Ralph Nader on gasoline prices

Michael Giberson

If you’re looking for another point of view on gasoline prices, Ralph Nader has an article in Counterpunch, “The Gas Gougers.” In the article Nader blames speculators, a lazy media, and a business-friendly government for the recent 50-cent run up in gasoline prices.

There was a time when even a few cents increase in the price of gasoline or natural gas would provoke Congressional investigations, actions by state Attorneys General, and condemnations of the producer countries, the OPEC cartel and Big Oil from presidents and the heads of antitrust divisions of the Justice Department or the Federal Trade Commission. That is, until smooth, smiling Ronald Reagan came to Washington, D.C. with his mantra that “government is not the solution; government is the problem.”

Curiously, “Reagan came to Washington” back in January of 1981, so I’m having trouble understanding how that moment connects to a gasoline price increase in January 2013, some 32-years later.

Nader might say his point is that now the industry can raise prices and not worry about government interference. But if the industry could freely raise prices without government interference, why did they wait 32 years to claim this particular 50-cent per gallon prize? Why didn’t the oil and gas industry raise their prices this much a year ago, or two years ago, or thirty?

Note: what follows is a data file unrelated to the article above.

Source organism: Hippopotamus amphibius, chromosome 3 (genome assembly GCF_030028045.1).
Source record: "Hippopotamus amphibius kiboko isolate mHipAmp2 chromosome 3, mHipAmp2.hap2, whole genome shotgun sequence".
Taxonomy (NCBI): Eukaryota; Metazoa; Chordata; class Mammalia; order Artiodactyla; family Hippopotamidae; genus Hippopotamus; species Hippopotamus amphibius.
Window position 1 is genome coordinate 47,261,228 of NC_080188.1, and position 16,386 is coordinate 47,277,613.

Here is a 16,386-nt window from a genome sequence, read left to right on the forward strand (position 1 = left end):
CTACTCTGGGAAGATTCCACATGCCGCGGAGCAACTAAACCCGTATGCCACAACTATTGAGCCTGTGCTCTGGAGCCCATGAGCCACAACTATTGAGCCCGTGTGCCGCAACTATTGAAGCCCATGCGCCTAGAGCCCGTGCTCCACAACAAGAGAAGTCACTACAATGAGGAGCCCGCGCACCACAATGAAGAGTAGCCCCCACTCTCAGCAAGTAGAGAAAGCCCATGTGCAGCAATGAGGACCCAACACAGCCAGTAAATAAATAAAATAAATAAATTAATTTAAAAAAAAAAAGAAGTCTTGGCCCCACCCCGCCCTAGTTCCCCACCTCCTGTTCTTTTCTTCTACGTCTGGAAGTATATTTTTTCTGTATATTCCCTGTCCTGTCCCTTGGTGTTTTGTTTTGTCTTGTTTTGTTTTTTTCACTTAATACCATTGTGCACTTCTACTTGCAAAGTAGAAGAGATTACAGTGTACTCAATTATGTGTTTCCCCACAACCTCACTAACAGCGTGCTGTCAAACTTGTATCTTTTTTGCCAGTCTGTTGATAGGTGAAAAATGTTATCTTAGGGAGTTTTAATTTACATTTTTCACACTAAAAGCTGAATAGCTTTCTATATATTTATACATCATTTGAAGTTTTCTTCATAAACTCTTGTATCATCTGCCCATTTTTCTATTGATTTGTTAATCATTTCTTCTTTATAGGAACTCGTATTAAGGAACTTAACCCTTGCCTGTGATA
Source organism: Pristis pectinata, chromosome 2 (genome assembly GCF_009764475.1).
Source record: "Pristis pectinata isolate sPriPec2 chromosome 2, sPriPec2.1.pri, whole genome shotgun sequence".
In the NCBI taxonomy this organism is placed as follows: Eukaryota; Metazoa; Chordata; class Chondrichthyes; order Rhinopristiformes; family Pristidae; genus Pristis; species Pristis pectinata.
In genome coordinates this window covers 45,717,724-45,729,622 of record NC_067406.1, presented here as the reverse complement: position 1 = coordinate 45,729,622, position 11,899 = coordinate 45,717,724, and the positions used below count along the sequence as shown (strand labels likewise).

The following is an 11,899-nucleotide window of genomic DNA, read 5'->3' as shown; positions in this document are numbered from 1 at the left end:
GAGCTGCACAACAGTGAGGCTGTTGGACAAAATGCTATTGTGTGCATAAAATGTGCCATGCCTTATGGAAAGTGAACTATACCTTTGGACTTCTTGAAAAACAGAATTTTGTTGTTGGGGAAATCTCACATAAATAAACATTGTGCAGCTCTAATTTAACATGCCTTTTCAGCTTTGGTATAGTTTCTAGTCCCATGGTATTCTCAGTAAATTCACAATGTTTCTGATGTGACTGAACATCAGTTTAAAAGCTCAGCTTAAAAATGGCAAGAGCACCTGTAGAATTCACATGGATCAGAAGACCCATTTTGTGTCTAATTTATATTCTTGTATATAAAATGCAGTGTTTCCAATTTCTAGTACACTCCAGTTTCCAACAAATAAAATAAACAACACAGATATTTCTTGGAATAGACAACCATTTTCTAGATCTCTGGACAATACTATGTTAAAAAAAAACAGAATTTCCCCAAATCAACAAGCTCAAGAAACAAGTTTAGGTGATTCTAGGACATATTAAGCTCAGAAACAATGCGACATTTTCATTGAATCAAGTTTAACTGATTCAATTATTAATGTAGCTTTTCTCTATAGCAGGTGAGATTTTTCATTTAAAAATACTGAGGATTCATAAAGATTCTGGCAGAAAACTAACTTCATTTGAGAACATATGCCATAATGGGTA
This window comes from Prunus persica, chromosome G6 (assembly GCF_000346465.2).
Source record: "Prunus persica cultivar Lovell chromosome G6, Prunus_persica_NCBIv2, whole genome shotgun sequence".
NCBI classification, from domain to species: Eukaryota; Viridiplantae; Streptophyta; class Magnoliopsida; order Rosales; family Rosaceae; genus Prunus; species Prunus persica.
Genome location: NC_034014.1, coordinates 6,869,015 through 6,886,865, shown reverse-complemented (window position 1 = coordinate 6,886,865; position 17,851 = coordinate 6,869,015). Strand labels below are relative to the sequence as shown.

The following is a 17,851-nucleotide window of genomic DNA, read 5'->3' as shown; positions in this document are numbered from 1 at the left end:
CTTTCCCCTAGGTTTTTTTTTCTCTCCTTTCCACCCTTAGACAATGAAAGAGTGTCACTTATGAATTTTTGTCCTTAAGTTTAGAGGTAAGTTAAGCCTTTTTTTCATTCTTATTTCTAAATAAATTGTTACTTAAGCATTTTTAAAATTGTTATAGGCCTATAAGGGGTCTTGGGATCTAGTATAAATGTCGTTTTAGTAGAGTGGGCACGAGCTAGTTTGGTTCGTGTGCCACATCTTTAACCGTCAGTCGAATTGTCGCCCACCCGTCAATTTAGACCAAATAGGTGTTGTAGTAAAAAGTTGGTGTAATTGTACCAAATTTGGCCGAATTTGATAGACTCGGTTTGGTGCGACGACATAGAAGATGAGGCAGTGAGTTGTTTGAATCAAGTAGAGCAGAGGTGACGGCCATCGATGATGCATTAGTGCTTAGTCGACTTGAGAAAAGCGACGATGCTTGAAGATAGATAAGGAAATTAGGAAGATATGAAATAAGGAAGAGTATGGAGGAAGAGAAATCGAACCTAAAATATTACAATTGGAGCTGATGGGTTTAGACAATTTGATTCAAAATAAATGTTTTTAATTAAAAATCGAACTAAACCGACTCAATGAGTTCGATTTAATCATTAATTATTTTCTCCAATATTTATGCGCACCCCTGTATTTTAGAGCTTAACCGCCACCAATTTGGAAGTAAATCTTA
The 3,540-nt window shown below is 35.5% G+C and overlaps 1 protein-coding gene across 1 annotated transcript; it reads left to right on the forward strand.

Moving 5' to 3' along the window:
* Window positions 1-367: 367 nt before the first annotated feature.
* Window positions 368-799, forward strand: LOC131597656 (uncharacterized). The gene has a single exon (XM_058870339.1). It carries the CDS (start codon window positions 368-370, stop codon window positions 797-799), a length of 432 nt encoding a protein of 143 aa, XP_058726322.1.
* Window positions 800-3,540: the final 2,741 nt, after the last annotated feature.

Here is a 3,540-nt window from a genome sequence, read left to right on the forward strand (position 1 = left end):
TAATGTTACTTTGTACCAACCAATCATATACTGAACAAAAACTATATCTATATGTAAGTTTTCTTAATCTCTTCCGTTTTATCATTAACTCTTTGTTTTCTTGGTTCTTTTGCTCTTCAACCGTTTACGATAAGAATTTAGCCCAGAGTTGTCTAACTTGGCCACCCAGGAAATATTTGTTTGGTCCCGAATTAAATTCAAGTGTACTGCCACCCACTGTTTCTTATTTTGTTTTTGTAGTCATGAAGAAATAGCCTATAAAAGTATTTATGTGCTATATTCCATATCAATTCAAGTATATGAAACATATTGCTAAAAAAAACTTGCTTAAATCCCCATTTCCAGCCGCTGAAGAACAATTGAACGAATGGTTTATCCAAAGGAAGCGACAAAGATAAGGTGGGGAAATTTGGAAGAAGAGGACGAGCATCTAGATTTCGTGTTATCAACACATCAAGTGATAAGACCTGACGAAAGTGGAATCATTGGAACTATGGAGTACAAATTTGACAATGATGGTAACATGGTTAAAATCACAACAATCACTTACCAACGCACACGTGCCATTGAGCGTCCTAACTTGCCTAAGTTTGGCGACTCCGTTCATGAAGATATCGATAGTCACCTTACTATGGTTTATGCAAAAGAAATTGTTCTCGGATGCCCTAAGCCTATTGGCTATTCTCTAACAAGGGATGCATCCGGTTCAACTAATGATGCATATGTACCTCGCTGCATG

Each price surge in recent decades seems to have different principal causes. This time it seems to have been precipitated by surging prices of crude – easily manipulated – and in the U.S. the permanent or temporary shutdown for repairs, of too many refineries.

Believe it or not, the U.S. is now a net refined petroleum importer because of the continuing refusal by the industry to rebuild or expand refinery capacity on the very sites where many refineries have been shut down, often in favor of offshore, cheaper installations.

Whenever supply and demand for refined oil products is tight, all it takes is for one or two refineries to suspend operations, other than for repairs, and the prices surge all over the country.

The “easily manipulated” price of crude oil? So again, explain why the industry keeps manipulating the price up and then back down again? Perhaps more to the point, why did the industry tolerate 15 to 20 years of low and relatively stable crude prices starting in the mid-1980s (during the Reagan administration!)?

“Easily manipulated” and yet seemingly so hard to control.

And, believe it or not Mr. Nader, the U.S. is now a net refined petroleum products exporter–not a net importer–and has been since mid-2011. Somehow, despite the continuing refusal to rebuild or expand refinery capacity, we have petroleum products in such abundance that we can ship them overseas. I’m sure once Mr. Nader figures out his facts are exactly backwards, he will immediately revise his claim and give the oil and gas industry credit for maintaining surplus refining capacity.

And it turns out that one or two refineries (in California) can suspend production and have essentially zero effect on prices anywhere in the country (but in California, as price data from last year reveals). Similarly, disruptions of refineries in the Northeast don’t seem to spread consequences too broadly across the country.